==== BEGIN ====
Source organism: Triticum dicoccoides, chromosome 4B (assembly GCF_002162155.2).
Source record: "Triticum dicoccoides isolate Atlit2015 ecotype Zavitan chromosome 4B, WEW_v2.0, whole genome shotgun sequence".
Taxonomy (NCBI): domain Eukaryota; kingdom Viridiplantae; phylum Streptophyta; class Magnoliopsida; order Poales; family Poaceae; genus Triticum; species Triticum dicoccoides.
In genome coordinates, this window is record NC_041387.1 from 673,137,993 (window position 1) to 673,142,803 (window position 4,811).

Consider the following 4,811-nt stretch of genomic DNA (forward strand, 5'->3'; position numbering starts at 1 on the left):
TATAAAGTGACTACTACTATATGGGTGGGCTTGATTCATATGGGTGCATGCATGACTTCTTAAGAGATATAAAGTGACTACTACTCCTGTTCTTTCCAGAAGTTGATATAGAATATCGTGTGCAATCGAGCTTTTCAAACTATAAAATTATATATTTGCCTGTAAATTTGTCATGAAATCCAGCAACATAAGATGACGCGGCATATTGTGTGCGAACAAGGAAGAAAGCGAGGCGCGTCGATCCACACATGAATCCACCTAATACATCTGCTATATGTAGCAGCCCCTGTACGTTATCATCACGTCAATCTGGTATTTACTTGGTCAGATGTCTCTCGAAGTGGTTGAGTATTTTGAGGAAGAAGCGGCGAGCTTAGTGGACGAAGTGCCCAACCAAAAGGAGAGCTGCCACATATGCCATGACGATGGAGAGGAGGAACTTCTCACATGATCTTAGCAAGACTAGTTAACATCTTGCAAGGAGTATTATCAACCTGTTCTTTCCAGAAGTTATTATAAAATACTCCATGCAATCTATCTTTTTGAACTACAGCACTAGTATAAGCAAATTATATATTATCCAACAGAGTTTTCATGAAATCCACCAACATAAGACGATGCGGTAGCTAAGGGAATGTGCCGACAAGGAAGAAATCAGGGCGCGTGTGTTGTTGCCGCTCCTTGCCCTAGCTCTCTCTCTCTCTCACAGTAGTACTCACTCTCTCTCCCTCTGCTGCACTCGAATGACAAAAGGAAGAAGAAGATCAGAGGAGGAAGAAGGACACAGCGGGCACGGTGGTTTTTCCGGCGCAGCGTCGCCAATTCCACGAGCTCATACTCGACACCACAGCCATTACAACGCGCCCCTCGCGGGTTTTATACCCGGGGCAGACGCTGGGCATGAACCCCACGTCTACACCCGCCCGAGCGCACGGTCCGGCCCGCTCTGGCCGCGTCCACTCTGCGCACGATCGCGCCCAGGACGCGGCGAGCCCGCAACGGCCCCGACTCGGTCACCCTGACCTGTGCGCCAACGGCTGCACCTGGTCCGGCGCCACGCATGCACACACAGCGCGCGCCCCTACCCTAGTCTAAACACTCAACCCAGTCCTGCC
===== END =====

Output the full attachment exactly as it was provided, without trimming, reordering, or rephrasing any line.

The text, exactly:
Source organism: Triticum dicoccoides, chromosome 4B (assembly GCF_002162155.2).
Source record: "Triticum dicoccoides isolate Atlit2015 ecotype Zavitan chromosome 4B, WEW_v2.0, whole genome shotgun sequence".
Taxonomy (NCBI): domain Eukaryota; kingdom Viridiplantae; phylum Streptophyta; class Magnoliopsida; order Poales; family Poaceae; genus Triticum; species Triticum dicoccoides.
In genome coordinates, this window is record NC_041387.1 from 673,137,993 (window position 1) to 673,142,803 (window position 4,811).

Consider the following 4,811-nt stretch of genomic DNA (forward strand, 5'->3'; position numbering starts at 1 on the left):
TATAAAGTGACTACTACTATATGGGTGGGCTTGATTCATATGGGTGCATGCATGACTTCTTAAGAGATATAAAGTGACTACTACTCCTGTTCTTTCCAGAAGTTGATATAGAATATCGTGTGCAATCGAGCTTTTCAAACTATAAAATTATATATTTGCCTGTAAATTTGTCATGAAATCCAGCAACATAAGATGACGCGGCATATTGTGTGCGAACAAGGAAGAAAGCGAGGCGCGTCGATCCACACATGAATCCACCTAATACATCTGCTATATGTAGCAGCCCCTGTACGTTATCATCACGTCAATCTGGTATTTACTTGGTCAGATGTCTCTCGAAGTGGTTGAGTATTTTGAGGAAGAAGCGGCGAGCTTAGTGGACGAAGTGCCCAACCAAAAGGAGAGCTGCCACATATGCCATGACGATGGAGAGGAGGAACTTCTCACATGATCTTAGCAAGACTAGTTAACATCTTGCAAGGAGTATTATCAACCTGTTCTTTCCAGAAGTTATTATAAAATACTCCATGCAATCTATCTTTTTGAACTACAGCACTAGTATAAGCAAATTATATATTATCCAACAGAGTTTTCATGAAATCCACCAACATAAGACGATGCGGTAGCTAAGGGAATGTGCCGACAAGGAAGAAATCAGGGCGCGTGTGTTGTTGCCGCTCCTTGCCCTAGCTCTCTCTCTCTCTCACAGTAGTACTCACTCTCTCTCCCTCTGCTGCACTCGAATGACAAAAGGAAGAAGAAGATCAGAGGAGGAAGAAGGACACAGCGGGCACGGTGGTTTTTCCGGCGCAGCGTCGCCAATTCCACGAGCTCATACTCGACACCACAGCCATTACAACGCGCCCCTCGCGGGTTTTATACCCGGGGCAGACGCTGGGCATGAACCCCACGTCTACACCCGCCCGAGCGCACGGTCCGGCCCGCTCTGGCCGCGTCCACTCTGCGCACGATCGCGCCCAGGACGCGGCGAGCCCGCAACGGCCCCGACTCGGTCACCCTGACCTGTGCGCCAACGGCTGCACCTGGTCCGGCGCCACGCATGCACACACAGCGCGCGCCCCTACCCTAGTCTAAACACTCAACCCAGTCCTGCC